In the same phone call, Mendez also noted a major concern - as expressed strongly in on-line petitions, statements from various organizations and e-mail exchanges - that ABC's programming does not accurately reflect the large number of Filipino doctors and nurses in the nation's hospitals. "Many of them are chief surgeons and head nurses," Melegrito told Mendez. "They should be portrayed for the kind of professionals that they are." Mendez replied that "this may be difficult to do because we can't dictate to the creative people what to write."

            To formally discuss these concerns and other issues, Mendez met with Filipino American community leaders in his New York office on October 5. Led by NaFFAA Exec. Director Armando Heredia, the delegation included representatives from the Association of Philippine Physicians in America (APPA), Migrant Heritage Commission, the National Alliance of Filipino Concerns (NAFCON) and the Philippine Forum. A follow-up meeting with NaFFAA is slated this week in Washington,
d.C. Leaders from the Philippine Medical Association, who staged a protest rally in front of ABC's affiliate station in Rosslyn, VA. will also attend.

            At the New York meeting, Mendez reiterated ABC's commitment to delete the offensive scene from all Disney-ABC media. "This undertaking is very expensive, but we will wipe it clean because it is offensive to Filipinos and it undermines our commitment to diversity," Mendez said. "It pains us to the core that something like this escaped scrutiny because we have built-in controls. This slip was an anomaly, given the volume of programming that we do."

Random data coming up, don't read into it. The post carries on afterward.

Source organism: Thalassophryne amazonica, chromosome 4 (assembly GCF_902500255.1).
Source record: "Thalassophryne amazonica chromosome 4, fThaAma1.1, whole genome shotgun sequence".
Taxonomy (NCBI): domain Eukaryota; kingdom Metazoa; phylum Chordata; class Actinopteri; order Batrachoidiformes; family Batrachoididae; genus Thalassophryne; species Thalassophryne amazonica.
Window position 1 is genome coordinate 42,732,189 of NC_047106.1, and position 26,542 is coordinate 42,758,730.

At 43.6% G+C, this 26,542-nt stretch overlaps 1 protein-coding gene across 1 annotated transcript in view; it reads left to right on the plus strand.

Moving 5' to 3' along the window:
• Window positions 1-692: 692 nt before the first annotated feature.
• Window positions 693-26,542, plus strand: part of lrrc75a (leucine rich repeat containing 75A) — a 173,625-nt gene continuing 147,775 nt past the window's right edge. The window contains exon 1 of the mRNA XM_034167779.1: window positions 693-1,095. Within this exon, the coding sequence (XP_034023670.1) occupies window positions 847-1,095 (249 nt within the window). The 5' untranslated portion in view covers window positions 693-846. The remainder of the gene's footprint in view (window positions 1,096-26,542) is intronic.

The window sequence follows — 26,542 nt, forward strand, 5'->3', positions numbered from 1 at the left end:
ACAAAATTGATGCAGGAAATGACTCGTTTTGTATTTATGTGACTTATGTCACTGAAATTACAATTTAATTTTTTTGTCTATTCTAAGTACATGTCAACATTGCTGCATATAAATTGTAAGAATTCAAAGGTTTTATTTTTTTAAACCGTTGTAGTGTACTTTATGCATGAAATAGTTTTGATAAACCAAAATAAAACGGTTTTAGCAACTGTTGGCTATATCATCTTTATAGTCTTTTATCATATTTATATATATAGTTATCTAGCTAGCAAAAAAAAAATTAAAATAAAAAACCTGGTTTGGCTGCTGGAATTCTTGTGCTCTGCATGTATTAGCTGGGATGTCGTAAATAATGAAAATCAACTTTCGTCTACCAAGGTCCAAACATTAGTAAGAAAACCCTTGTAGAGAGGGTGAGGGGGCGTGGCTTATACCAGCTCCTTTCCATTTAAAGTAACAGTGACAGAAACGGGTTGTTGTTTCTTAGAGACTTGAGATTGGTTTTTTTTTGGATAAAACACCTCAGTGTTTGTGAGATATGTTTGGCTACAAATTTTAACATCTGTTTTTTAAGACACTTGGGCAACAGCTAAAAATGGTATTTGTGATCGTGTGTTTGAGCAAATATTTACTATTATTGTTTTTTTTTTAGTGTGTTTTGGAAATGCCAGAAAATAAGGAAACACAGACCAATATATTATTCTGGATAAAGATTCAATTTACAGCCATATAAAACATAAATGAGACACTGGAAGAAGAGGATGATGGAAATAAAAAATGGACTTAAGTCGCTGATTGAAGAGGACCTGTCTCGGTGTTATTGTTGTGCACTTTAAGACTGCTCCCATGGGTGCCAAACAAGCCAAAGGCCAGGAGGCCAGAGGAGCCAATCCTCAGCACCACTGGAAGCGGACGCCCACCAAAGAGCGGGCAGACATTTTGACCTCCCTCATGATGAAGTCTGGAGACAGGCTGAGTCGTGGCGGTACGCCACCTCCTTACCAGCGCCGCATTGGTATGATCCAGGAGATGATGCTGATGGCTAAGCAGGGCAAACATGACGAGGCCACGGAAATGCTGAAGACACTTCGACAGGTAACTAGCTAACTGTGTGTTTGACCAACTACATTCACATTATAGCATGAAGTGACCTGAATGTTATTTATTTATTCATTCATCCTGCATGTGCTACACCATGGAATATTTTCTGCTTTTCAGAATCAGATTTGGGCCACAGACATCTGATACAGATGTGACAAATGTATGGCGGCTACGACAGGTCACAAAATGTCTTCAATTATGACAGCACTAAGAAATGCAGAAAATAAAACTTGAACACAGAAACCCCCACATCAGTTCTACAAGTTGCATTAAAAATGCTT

Prior to the New York meeting, NaFFAA facilitated a nationwide conference call with Filipino American community leaders from Los Angeles, Nevada and Washington,
d.C.  Among the participants were leaders from the Filipino American Services Group (FASGI), Philippine American Bar Association, Asian Pacific American Legal Center and Kababayan LA.

            In addition to issues already raised with ABC, the participating groups also listed as an added demand a meeting with top ABC executives to secure appropriate apologies from the actual persons responsible and to get ABC's commitment that such racial slurs are not repeated in the future. To give ABC a chance to respond, the group agreed to hold off on any massive protest actions. "We were all unanimous in believing that this incident presents an opportunity for the Filipino American community to become more visible and exercise power which we almost never do," said Melvin N.A. Avanzado of PABA.

            NaFFAA National Chair Alma Kern commends all the Filipinos and Filipino Americans for choosing to engage ABC, as demonstrated by the over 100,000 who signed the on-line petition and the hundreds of statements, phone calls and letters. "We have an opportunity to educate the major networks and the American public about who we are and the vital role we play in this country," she says. "I believe we can achieve significant short term and long term goals by pursuing a dialogue with ABC in a constructive manner."

NaFFAA-ABC Meeting in New York City 5 October 2007: (l-r) Disney-ABC Television Group Senior Vice President Robert Mendez, NaFFAA Executive Director Armando 'Doy' Heredia, Cristy Talangbayan, APPA Incoming President and past NaFFAA Pennsylvania State Chair Francis Talangbayan, APPA and NaFFAA General Counsel Reuben Seguritan. (NaFFAA file photo)
 National Federation of Filipino American Associations (NaFFAA)

phone: 202.986.1153

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Last Updated on Saturday, 20 October 2007 04:56